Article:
Nutritional information food labels

There’s a lot more to nutrition labels than just calorie information—and for good reason.

In general, a diet high in carbohydrates, fat, or both results in a 4% to 8% increase in energy expenditure, while high protein meals result in an 11% to 14% increase over resting metabolic rate. Protein has a higher thermic effect because it is harder for the body to break down. While these fluctuations aren’t huge, they could be contributing to the obesity epidemic by promoting subtle average weight gain.

quality of the calories you eat

Nutritionists look at a food’s glycemic index and glycemic load — that is, how quickly and by how much it raises your blood sugar levels. A rise in blood sugar triggers the release of insulin, which in turn affects energy metabolism and storing excess energy as fat.

Foods like white rice, cakes, cookies and chips all have a high glycemic index/load. Green vegetables, raw peppers, mushrooms and legumes all have a low glycemic index/load. There is evidence that foods with a lower glycemic index/load are better at regulating blood sugar levels, regardless of the calories they contain.

Reward centers in the brain light up when people eat high glycemic index/load foods, highlighting the pleasurable and addictive effects of foods like candy or white bread.

The fiber content of foods is another thing to consider. Your body can’t digest fiber — found in plant foods like fruits, vegetables, whole grains, and beans — for energy. Therefore, high-fiber foods tend to have less metabolizable energy and can help you feel full with fewer calories.

friends at dinner

Food provides more than calories.

Empty calories — those from foods with minimal or no nutritional value — are another factor to consider. Things like white sugar, soda, and many ultra-processed snack foods don’t offer much, if any, benefit in terms of protein, vitamins, or minerals along with their calories. The opposite would be nutrient dense foods, which are high in nutrients or fiber but still relatively low in calories. Examples are spinach, apples and beans.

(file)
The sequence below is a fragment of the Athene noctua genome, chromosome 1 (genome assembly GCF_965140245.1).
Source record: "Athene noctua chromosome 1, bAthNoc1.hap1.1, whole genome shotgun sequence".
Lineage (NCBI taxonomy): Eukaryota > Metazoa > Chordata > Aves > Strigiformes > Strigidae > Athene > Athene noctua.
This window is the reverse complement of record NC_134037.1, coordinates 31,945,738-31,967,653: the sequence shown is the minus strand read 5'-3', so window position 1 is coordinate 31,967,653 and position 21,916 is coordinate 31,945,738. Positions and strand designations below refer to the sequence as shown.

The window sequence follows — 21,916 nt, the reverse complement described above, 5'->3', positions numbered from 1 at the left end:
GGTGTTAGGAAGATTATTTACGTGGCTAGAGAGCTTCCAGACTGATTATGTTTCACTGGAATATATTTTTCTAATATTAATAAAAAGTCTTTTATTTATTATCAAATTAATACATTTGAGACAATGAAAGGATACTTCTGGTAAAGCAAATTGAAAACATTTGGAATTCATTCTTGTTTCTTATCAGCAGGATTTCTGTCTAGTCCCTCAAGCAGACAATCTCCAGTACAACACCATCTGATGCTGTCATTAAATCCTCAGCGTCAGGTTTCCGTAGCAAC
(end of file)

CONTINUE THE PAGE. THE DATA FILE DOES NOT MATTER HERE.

And don’t think of empty calories as neutral. Nutritionists consider them harmful calories because they can have negative health effects. Foods that contribute the most to weight gain are potato chips, potatoes, sugar-sweetened beverages, and meat, both processed and unprocessed. On the other hand, vegetables, whole grains, fruits, nuts, and yogurt are foods that are inversely associated with weight gain.

More about health than calories and weight

It is undisputed that the most important factor for weight loss is the difference between the number of calories burned and the number of calories exerted through exercise. But make no mistake. While weight plays a role in health and longevity, weight loss alone does not equate to health.

Yes, some high-protein diets seem to promote weight loss, at least in the short term. But epidemiologists know that in areas where people live the longest — nearly 100 years on average — people eat mostly plant-based diets, with very little or no animal protein and little or moderate fat in the form of monounsaturated and polyunsaturated fats .

I often hear friends or clients say things like “it’s these carbs that are making me fat” or “I have to go on a low carb diet”. But these ailments drive nutritionists like me insane. Carbohydrates include foods like Coca-Cola and candy canes, but also include apples and spinach. Reducing simple carbohydrates such as soft drinks, refined flour baked goods, pasta and sweets is definitely beneficial to health. But cutting out carbohydrates like vegetables and fruits has the opposite effect.

A plant-based diet high in plant-based protein and carbohydrates, mostly from vegetables, fruits, nuts, and legumes, is the healthiest diet researchers know for longevity and the prevention of chronic diseases like heart disease, cancer, high blood pressure, and many other conditions .

The modern western diet suffers from an increase in the amount of calories ingested while at the same time decreasing the quality of the calories ingested. And researchers now know that calories from different foods have different effects on feelings of satiety, insulin response, the process of converting carbohydrates into body fat, and metabolic energy expenditure.

When it comes to your health, you count more on the quality of the calories you consume than on the number of calories.

Written by Terezie Tolar-Peterson, Associate Professor of Food Science, Nutrition & Health Promotion, Mississippi State University.

This article was first published in The Conversation.The conversation